The following is NSS’ translation from Russkaya Gazeta preceded by our commentary.
It is important to know some background when reading and discussing conferences like this involving many participants from various parts of the world, especially Middle Eastern countries.
For example, the foreign ministers of both Syria and Egypt are quoted herein and it is important to note that, while Egypt is often seen in the West as a close Saudi ally, it also has very close ties to Russia and leans more toward that country. This is a clue as to Egypt ally Saudi Arabia’s susceptibility to pressure from China to start accepting yuan in payment for its oil – a game changer that threatens the fate of the US dollar and hence the US’ ability to keep buying weapons and threatening global security like there is no tomorrow. If it happens, US military power will follow US prestige down the drain.
Recently, Putin came back from a visit with Egypt’s president Al-Sisi where a signing ceremony was held for an agreement regarding a nuclear facility to be built in that country. The meeting between the two presidents was reported in Arabic-language news site Al-Mustqbal, which mentioned that a Russian industrial park was also to be built along the Suez Canal. While Bloomberg also reported on both the nuclear plant and the industrial park, a seemingly minor detail was embedded in the Al-Mustaqbal report that was not to be found in Western or any English-language reports. During Putin’s remarks with reporters present, he happened to mention that he had just returned from a meeting with Bashar Al-Assad in Syria. He told President Al-Sisi in front of the gathering, that he would share with Al-Susi the details of this meeting with Assad. This is anything but a minor detail. It tells us that Putin has such a high degree of confidence in Al-Sisi that he can share confidential details concerning Syria’s future and Russia’s role therein, and further, that Al-Sisi in no way opposes the Russian-mediated settlement of this all-important issue. In fact, it is probably safe to assume from this that Al-Sisi approves that Russia, and not the US, will mediate the Syrian future and that he, like Putin, would like to see the US leave Syria. This, along with the fact that almost all MENA (Middle East and N. African) countries have recently purchased large amounts of Russian arms (even Saudi Arabia seems to be wrapping up an agreement for shipments of Russian S-400 air defence systems – against the hysterical objections from the US), is a clear indication that the Middle East is not America’s oyster any more.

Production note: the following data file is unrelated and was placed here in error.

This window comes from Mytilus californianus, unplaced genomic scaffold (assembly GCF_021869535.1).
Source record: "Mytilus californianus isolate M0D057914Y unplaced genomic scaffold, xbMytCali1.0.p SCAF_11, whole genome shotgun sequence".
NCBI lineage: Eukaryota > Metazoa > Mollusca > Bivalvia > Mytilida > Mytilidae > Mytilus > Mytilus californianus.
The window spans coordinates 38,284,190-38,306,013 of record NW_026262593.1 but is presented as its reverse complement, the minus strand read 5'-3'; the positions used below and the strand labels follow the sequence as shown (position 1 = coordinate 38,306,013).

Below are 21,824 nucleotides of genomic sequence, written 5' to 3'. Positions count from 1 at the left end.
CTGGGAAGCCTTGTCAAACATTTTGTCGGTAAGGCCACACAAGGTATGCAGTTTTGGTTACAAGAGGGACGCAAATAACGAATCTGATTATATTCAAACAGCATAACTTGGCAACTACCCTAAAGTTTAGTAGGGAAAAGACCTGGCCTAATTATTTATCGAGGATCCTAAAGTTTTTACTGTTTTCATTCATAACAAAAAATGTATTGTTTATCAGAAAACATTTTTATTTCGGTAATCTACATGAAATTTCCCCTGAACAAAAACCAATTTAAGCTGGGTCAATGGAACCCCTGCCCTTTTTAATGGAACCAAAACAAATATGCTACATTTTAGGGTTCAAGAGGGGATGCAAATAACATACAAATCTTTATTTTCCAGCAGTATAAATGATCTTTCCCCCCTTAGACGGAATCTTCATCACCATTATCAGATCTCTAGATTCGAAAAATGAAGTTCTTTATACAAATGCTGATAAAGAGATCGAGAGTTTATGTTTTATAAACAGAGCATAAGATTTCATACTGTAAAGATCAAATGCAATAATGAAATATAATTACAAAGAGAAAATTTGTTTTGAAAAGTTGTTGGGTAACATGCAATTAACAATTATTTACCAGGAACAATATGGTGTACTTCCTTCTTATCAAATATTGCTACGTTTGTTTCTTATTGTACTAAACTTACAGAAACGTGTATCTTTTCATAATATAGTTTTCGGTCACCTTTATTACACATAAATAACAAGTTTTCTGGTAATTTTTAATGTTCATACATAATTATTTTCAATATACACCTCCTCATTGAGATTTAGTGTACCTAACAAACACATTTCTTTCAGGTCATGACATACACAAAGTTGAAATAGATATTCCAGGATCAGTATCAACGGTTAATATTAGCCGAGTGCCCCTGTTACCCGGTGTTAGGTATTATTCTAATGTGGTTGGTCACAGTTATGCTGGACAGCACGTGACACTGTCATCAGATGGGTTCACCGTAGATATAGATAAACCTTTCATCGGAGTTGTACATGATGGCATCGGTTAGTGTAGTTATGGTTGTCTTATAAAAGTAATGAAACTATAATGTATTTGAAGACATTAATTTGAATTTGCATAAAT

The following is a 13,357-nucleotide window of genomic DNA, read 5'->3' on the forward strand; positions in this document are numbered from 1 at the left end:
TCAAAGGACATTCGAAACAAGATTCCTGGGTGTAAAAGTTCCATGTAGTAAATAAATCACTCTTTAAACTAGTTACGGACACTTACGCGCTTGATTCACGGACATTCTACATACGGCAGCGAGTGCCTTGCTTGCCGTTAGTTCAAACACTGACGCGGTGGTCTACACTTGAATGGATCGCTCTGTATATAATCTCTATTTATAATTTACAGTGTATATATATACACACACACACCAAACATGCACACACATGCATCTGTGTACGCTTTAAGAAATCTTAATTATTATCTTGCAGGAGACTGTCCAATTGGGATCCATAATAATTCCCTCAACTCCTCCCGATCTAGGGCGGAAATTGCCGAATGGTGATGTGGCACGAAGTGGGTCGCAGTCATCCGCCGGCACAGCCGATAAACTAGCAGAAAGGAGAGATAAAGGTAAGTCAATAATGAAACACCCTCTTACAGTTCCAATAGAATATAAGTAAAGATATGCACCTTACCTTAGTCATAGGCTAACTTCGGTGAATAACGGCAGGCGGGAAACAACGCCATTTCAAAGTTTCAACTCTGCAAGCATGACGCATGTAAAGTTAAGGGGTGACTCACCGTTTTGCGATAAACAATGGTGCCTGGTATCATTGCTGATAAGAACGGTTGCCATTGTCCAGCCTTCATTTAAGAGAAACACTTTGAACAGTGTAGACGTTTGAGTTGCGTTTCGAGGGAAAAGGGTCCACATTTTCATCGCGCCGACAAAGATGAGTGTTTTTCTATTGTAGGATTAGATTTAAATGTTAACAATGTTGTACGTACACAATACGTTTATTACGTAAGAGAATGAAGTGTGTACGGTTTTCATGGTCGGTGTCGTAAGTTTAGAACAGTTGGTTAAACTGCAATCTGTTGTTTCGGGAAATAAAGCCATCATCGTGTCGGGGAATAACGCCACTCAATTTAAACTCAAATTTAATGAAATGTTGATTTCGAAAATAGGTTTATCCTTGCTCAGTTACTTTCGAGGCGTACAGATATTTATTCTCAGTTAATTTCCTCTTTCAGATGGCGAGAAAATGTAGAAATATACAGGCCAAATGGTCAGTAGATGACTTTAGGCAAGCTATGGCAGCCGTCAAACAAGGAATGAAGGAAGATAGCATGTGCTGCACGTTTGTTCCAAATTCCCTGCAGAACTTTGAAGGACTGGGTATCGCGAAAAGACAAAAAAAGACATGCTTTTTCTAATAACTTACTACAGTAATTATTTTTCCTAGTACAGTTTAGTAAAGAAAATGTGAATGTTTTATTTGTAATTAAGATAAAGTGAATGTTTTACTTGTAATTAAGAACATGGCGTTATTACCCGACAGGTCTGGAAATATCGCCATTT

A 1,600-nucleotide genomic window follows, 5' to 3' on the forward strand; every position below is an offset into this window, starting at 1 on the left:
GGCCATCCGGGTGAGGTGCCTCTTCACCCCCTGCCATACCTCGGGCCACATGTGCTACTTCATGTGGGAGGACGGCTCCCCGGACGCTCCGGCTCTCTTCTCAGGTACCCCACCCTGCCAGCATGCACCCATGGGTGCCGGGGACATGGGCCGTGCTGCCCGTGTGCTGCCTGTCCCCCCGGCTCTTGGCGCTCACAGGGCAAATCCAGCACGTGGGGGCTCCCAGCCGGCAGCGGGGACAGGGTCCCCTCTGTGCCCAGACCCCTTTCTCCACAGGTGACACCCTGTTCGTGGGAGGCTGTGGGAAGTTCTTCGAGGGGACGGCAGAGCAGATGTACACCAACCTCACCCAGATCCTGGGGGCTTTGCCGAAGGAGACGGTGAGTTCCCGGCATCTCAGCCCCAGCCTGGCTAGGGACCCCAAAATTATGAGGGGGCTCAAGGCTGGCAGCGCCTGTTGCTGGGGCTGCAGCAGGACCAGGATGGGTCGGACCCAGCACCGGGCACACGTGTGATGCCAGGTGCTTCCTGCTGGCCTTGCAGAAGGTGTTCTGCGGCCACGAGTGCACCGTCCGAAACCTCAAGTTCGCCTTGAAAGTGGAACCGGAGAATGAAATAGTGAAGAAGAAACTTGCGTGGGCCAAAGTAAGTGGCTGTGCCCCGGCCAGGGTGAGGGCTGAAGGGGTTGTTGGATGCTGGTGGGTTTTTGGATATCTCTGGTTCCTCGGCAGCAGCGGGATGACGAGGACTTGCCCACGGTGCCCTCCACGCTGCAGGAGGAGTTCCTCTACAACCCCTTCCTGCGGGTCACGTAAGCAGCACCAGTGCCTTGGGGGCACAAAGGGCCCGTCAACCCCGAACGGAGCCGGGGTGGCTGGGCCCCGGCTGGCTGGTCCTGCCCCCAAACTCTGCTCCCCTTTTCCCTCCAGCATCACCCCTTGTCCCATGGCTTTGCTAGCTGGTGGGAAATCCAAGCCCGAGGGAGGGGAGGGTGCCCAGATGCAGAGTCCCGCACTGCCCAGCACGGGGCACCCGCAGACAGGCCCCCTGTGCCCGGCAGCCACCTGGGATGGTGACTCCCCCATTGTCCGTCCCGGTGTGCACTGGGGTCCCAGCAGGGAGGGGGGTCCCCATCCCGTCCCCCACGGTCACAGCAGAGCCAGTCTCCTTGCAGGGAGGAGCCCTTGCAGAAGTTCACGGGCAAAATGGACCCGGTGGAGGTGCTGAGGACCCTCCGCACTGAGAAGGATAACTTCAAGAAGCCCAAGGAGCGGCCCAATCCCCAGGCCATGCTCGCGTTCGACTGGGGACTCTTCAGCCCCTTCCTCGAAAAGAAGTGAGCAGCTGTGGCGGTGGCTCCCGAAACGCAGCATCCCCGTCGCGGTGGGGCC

Anyone who knows how to read between the lines knows that Russia, not the US, will be the arbiter of MENA’s fate in the near future, and there is no stopping this trend.
Valdai Club Members discussed how Russia "plays in all fields"
Russkaya Gazeta, February 19, 2018
by Evgeny Shestakov
The United States wants to "rob" Russia in Syria and to this end is prepared to unleash a war of attrition in the region. The question is what Moscow will undertake in order to avoid a negative scenario for itself and give a positive impetus to the Syrian settlement. Many participants of the Middle East conference of the Valdai International Discussion Club, which opened on Monday, spoke about Washington’s destructive role during the Syrian conflict.
Experts, political scientists and politicians from 34 countries were interested in what Russia intends to do in the future as a key player in Syria and, more broadly, in the Middle East. The role of our country was discussed in the context of the conflicts in Yemen and Libya, and in assessing the prospects of the Palestinian-Israeli settlement and the fate of the Kurdish enclaves. According to the participants of the conference, the status of the state, confirmed by Moscow based on diplomacy and military force, capable of playing on all the fields of the region as an "honest broker," requires that Russia articulate what it is seeking. Therefore, many Valdai guests came to Moscow in search of what the executive chairman of the Beirut Institute Ragid Dergam called “a strategy that was not articulated by Russia.”